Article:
I liked this one, and if it comes back to the world, I could see myself supporting it. And Disasterina is totally in it! I mean, look her up. You have to love her, too, right?
Game the Third: Gloomhaven
SPOILER WARNING to any and all interested viewers. We be playing Gloomhaven with all our stuffs out and about.
#93 Sunken Vessel
Y'know, sometimes you just want to hang out with your party, kill some stuff, loot some bodies, and just relax by the flayed corpse. While not quite so violent in practice ala Gloomhaven, this scenario was just that. And that is exactly what we needed to finally have a chance to get to know our newest characters! Oh, glorious comfort!
So this scenario was obviously quaint and pleasant and we were very happy to play through it. It might have been refreshing to have a nice simple kill all scenario after however long since doing so. There was a comfortable amount of enemies to deal with, thus things felt appropriate and moved at a delightfully acceptable pace. Good times!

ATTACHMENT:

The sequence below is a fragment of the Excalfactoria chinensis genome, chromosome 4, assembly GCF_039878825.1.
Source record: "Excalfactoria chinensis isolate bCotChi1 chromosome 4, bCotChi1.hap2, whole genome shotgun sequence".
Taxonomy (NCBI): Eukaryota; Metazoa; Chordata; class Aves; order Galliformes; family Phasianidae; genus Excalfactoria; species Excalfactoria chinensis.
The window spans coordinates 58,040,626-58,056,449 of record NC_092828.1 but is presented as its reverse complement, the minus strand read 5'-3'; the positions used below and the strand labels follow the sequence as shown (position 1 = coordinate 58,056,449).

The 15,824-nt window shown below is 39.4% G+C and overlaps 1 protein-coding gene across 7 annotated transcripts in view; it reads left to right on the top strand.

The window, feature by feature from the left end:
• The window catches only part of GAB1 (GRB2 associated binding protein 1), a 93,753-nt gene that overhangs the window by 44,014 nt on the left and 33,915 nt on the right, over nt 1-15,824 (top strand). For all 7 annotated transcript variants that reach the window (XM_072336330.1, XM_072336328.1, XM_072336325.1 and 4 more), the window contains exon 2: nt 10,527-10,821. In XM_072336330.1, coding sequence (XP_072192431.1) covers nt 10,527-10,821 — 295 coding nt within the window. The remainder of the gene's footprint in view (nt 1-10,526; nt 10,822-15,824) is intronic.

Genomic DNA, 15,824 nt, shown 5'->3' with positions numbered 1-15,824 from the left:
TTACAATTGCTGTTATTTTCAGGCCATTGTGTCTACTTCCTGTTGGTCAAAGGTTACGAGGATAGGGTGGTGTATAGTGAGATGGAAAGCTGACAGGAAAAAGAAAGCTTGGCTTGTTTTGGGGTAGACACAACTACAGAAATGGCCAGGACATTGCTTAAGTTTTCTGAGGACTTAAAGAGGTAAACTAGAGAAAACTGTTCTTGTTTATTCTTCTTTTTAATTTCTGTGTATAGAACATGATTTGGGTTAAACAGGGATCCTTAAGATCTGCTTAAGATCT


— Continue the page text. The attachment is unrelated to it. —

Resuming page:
All of that is to say, Ime was able to block a small corridor with his invisible body in order to prevent too much agony too quickly, and using his very potent discards before the end of the scenario, he was able to perform throughout the time on or around this vessel, and it was glorious.
Drae, even, got his favourite action thus far in his early life, dealing 13 damage in a single activation! With Ime's tiny little prodding poke beforehand, a Lurker went from basically full to dead in one go. Perfect!
Oh, and with these two, Wounds are flying everywhere, letting us wander around to pick up some much needed money while everything around us asks for bandages while they bleed out all over the place. More perfect!
I might always look fondly on this scenario as the moment where we had things let up for these two newblets and had the chance to really try and learn how to play our new characters. Much needed. So good. Very happy. Would recommend.